My book is called Book by Book: The Complete Guide to Creating Mother-Daughter Book Clubs (Seal Press October 2009)
Tell us something about yourself.
I grew up in a small town in Louisiana called Brusly. It’s near Baton Rouge. I love my adopted state of Oregon, and I like that I can be at the mountains or the coast in just over an hour from my house in Portland. I became hooked on writing when I won a Beta Club convention short story contest in high school. I was given a photo and created a story based on what was in it, which was a photo of the earth as seen from the moon.
After graduating from Louisiana State University with a degree in Journalism, I worked in the corporate world during the first part of my career, writing brochures, ad copy, newsletters and ghost writing stories for executives. When my daughters were born, I wanted more flexibility in my schedule so I began to work as a freelancer. I love working from home and keeping a schedule that’s flexible enough to allow me to lead my daughters’ Girl Scout troops and volunteer in their schools.
What inspired you to write this book?
I had been in two mother-daughter book clubs for several years, one with each of my daughters, when I realized how few resources I could find to help moms and daughters in mother-daughter book clubs. I knew from my experience and those of the other moms that we were frequently looking for book suggestions, meeting ideas, ways to solve problems and ideas for transitioning to more mature subject matter. Since I couldn’t find what I was looking for, I decided to create it.
How did you publish this book? Why did you decide on that publisher?
I wrote a nonfiction book proposal, and I queried agents who I thought may be interested in the kind of book I had in mind. When it was time for the agent to pitch the book to editors, I recommended she contact Seal Press, because Brooke Warner there had previously shown an interest in the book idea. I was so glad when we signed the contract with Seal, because their emphasis on books for and about women fit perfectly with a mother-daughter book club guidebook.
How did you know you wanted to be a writer? How did you get started?
As I mentioned earlier I’ve been writing since high school and before, but deciding to become a freelance writer wasn’t easy. There was no salary attached to the work, no set hours, no health benefits and no company-matched retirement plan. But I loved the flexibility of working for myself, and I wanted to spend time with my daughters too, so it really worked out great for me. I started by working for my old company, which was a financial services firm, writing financial newsletters for people in retirement plans. Eventually I transitioned out of the corporate work and into the writing I do today, which is for the book, magazines and newspapers.
What do you believe is the hardest part of writing?
For me, it’s easy to write if I’m clear what I’m writing about. If I sit down at my computer and my fingers can’t seem to start typing, it’s usually because I’m not sure what idea I want to get across to my readers.
How do you do research for your books?
A lot of the advice in Book by Book comes from my personal experience being in two mother-daughter book clubs, one for nine years now. I also interviewed authors, other moms in other book clubs and parenting experts so I could present well rounded advice.
Did you learn anything from writing this book? What?
For the first time I had to maintain a story thread through more than 60,000 words. Even though this was nonfiction, I constantly had to think about how each chapter connected with all the others so it could keep readers moving through the book.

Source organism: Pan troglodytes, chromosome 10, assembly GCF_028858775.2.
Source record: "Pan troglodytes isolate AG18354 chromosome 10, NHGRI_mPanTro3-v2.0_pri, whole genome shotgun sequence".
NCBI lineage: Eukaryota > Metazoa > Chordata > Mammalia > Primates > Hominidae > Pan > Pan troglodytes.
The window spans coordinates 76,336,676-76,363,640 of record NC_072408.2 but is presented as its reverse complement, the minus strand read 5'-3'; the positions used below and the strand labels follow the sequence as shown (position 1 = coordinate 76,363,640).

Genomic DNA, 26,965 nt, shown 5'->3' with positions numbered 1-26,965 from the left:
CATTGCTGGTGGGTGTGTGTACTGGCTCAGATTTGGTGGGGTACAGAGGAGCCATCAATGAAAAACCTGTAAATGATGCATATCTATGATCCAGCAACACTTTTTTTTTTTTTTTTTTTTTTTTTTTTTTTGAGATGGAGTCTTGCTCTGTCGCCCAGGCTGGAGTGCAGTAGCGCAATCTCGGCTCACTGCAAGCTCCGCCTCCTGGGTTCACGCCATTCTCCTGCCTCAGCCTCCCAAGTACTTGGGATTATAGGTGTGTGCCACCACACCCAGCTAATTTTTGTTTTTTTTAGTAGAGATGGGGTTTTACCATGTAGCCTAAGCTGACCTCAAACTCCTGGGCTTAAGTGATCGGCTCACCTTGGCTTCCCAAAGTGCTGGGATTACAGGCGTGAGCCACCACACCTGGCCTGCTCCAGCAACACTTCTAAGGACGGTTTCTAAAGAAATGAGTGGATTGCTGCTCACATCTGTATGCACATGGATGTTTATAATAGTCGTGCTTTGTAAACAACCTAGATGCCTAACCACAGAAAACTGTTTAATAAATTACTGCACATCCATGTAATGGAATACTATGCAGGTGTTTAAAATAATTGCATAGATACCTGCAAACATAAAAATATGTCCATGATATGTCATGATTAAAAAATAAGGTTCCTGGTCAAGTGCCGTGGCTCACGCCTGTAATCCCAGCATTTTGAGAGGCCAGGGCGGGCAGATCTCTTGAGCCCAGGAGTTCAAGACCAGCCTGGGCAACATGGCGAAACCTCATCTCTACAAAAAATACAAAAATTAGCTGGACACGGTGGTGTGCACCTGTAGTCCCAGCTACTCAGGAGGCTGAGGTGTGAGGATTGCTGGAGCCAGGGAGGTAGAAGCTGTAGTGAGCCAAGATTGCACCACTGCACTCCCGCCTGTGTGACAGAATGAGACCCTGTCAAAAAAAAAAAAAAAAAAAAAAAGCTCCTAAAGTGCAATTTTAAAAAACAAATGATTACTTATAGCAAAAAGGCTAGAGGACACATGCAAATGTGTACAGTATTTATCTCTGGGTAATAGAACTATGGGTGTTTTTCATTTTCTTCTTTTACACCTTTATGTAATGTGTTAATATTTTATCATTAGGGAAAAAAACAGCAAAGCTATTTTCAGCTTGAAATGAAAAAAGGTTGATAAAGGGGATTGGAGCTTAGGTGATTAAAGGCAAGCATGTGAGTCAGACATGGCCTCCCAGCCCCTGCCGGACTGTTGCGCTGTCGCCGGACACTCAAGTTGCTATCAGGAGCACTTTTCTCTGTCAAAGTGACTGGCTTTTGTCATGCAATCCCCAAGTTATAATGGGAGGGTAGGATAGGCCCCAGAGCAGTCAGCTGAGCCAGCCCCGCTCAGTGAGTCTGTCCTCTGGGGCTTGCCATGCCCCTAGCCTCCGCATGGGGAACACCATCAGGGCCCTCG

What are you reading now?
I’m reading Democracy in America by Alexis de Tocqueville for the book club I’m in with my husband. Heaven to Betsy by Maud Hart Lovelance is what we’re reading and planning to discuss in my next mother-daughter book club meeting. I’m reading Reservation Blues by Sherman Alexie for fun and Aries Rising by Bonnie Hearn Hill to review at motherdaughterbookclub.com.
What types of books do you like to read? Who are your favorite authors?
One of the nice things about being in a book club and having people with different tastes from mine choose the books is that I read things I wouldn’t normally pick up. My favorites may always be historical fiction, and that’s what I usually gravitate to. But I also have come to appreciate fantasy, science fiction, memoir, literary nonfiction and graphic novels as well. My favorite writer of all time is Gore Vidal. I love his wit and the mischief he writes into his characters. And of course much of what he writes is historical fiction. The authors I have loved reading in my mother-daughter book clubs are Roald Dahl, Richard Peck, and Frank Cottrell Boyce, who all make me laugh a lot as well as think about what I’m reading. And I really like to read the books of Heather Vogel Frederick, Shannon Hale, and Sharon Creech, who can weave great realistic as well as fantasy tales.
Are you working on your next book? What can you tell us about it?
I haven’t finalized an idea for my next book yet, although I am testing out a few concepts. Stay tuned.
What is the best advice you could give other writers about writing or publishing?
Don’t be afraid to sell yourself and your ideas. I find that writers may not be the best people to sing their own praises, and so they don’t sell themselves as being good enough to write what they’re asking someone to publish.
What are you doing to promote your latest book?
I’ve been presenting workshops at libraries on how to create mother-daughter book clubs, and I write about mother-daughter topics as often as I can for magazines and online.
Where can readers learn more about you and your book?
My website has lots more helpful information: http://www.motherdaughterbookclub.com.